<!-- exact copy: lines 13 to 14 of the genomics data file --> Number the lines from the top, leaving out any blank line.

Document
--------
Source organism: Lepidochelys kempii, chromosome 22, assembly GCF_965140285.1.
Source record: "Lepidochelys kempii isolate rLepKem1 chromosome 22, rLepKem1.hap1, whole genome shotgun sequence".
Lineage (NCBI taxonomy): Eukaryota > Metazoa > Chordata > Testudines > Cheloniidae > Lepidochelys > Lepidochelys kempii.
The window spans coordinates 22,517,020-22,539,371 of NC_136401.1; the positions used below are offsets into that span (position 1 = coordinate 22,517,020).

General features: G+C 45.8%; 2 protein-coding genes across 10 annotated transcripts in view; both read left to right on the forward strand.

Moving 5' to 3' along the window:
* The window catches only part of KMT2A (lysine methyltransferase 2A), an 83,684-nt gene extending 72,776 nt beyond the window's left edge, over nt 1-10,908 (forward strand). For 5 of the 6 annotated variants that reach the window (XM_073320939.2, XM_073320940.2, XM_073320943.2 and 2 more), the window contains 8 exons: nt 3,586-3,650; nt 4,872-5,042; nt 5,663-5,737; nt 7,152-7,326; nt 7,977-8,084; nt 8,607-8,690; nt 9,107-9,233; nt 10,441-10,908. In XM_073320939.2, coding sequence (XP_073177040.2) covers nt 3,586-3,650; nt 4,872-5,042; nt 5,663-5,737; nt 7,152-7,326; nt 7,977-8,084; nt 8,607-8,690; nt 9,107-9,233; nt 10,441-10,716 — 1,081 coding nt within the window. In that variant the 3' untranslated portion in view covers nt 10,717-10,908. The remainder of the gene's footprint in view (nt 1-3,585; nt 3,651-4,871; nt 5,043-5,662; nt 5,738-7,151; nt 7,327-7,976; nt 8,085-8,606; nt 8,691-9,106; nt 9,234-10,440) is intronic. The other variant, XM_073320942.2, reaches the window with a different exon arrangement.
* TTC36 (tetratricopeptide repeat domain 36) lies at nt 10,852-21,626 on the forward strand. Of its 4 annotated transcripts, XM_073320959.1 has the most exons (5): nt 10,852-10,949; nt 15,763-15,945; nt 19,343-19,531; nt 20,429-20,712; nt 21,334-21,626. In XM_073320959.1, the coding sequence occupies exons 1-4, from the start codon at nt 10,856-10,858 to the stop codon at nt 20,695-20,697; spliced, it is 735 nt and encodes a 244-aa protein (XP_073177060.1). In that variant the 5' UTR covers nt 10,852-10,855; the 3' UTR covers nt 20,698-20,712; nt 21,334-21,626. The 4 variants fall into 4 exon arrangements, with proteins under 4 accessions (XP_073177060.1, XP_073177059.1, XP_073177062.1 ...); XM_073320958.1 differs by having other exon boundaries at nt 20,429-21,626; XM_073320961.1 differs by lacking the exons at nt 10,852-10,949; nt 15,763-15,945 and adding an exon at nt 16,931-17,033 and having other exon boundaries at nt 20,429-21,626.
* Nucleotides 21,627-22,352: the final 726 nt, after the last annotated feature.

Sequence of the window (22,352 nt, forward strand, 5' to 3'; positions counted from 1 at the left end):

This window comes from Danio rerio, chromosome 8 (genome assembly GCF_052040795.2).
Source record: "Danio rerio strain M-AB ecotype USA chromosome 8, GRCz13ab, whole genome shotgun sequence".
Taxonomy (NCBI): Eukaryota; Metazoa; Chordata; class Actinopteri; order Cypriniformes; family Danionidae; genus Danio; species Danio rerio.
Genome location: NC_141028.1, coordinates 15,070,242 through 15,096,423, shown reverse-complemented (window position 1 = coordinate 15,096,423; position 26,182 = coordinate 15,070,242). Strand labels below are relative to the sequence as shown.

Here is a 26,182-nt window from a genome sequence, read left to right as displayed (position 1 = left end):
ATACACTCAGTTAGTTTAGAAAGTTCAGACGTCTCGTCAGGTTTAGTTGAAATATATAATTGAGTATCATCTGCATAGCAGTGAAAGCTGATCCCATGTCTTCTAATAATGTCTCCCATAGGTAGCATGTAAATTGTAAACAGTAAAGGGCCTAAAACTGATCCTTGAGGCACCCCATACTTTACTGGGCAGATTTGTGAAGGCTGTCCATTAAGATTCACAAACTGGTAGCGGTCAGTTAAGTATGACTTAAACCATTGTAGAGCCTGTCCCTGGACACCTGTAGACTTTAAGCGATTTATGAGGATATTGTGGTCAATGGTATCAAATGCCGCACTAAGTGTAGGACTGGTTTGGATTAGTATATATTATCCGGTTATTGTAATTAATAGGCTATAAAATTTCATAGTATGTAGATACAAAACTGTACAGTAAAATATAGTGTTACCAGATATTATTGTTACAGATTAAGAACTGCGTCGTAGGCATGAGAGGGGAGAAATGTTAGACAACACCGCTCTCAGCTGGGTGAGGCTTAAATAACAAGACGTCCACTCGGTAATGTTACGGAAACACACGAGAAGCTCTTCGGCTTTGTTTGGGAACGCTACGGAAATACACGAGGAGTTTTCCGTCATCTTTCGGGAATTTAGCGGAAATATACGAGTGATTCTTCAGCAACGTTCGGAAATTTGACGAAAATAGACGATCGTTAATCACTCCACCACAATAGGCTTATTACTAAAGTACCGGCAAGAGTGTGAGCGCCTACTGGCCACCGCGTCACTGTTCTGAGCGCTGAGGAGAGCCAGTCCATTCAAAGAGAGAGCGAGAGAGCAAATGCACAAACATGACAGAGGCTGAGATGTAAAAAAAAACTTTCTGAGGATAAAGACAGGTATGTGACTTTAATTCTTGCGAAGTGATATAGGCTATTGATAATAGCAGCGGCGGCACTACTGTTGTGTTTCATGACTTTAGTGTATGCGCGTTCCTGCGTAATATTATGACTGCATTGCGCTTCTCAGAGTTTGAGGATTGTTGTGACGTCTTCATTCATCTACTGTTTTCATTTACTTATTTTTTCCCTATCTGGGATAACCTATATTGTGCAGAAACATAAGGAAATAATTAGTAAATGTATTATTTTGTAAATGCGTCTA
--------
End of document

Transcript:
Taxonomy (NCBI): Eukaryota; Metazoa; Chordata; class Actinopteri; order Cypriniformes; family Danionidae; genus Danio; species Danio rerio.
Genome location: NC_141028.1, coordinates 15,070,242 through 15,096,423, shown reverse-complemented (window position 1 = coordinate 15,096,423; position 26,182 = coordinate 15,070,242). Strand labels below are relative to the sequence as shown.